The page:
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Oregon voters made a mistake in 2014 when they overwhelmingly overturned a new state law allowing undocumented immigrants to obtain driver licenses.

Opponents of the law had blocked it from taking effect unless voters gave their consent. The opponents claimed the law would validate illegal immigration and thus encourage other unlawful behavior. In reality, it would have made our roads and streets safer for everyone.

A measure in the 2019 Legislature would rectify that situation. House Bill 2015 would allow residents of the state to obtain driver licenses without providing proof of citizenship so long as they met the other DMV requirements. The legislation makes sense on multiple fronts.

If people are driving, it is in society's best interests to ensure they know, understand and heed Oregon's rules of the road. Driving laws and customs vary widely around the world. For example, in the U.S., a left-turn signal indicates the driver intends to move into a left lane or turn to the left. In Mexico, that same signal sometimes is used to tell a driver behind you that it is safe to pass on the left.

Although some people are in the U.S. illegally, that does not mean they will ignore our driving laws. There is a tremendous difference between leaving one's country in search of a better life — often because of poverty and violence — and heeding local traffic laws.

Driving legally allows people to participate in the community — going to school, work, church, medical appointments and other activities. That participation builds civic connections and community safety, instead of forcing people to live in the shadows where they victimize or become victims.

The proposed law also would benefit individuals who have lost their birth certificates or other documentation of citizenship.

Oregonians strongly resisted a ballot measure that would have overturned our status as a "sanctuary state." That suggests residents are becoming more realistic about immigration issues, which are a federal problem that Oregon cannot solve regardless of our regulations on driving.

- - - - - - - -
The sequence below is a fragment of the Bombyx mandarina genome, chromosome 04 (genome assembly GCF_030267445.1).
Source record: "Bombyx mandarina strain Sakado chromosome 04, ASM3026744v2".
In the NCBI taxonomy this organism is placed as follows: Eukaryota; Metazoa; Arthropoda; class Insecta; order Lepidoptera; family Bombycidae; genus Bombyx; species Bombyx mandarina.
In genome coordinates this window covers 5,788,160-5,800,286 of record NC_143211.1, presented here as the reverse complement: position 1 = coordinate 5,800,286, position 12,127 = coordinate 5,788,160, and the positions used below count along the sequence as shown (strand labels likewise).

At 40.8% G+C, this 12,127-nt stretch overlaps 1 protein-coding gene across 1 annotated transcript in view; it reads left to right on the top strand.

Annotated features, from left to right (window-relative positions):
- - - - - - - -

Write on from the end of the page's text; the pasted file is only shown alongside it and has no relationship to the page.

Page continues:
HB 2015's supporters cover nearly half the Legislature, including a few Republicans, but it has not yet had a hearing in the Joint Committee on Transportation.

The bill would not apply to commercial licenses or learner permits, only to personal learner permits, driver licenses and ID cards. A person who lacks documentation of citizenship or legal immigration status could submit a written statement that he or she has not been assigned a Social Security number. The resulting permit or license would be valid for driving in Oregon but would not comply with the federal Real ID Act and thus could not be used as ID for going through security at airports or for entering federal buildings.

As was reported in a Register-Guard story last week, 12 states and the District of Columbia already issue similar driver licenses and more are considering taking that route.

HB 2015 is common sense. If it becomes law, the sun will still rise every morning, the world will not implode and our state's streets and roads will be friendlier and safer.

The (Eugene) Register-Guard

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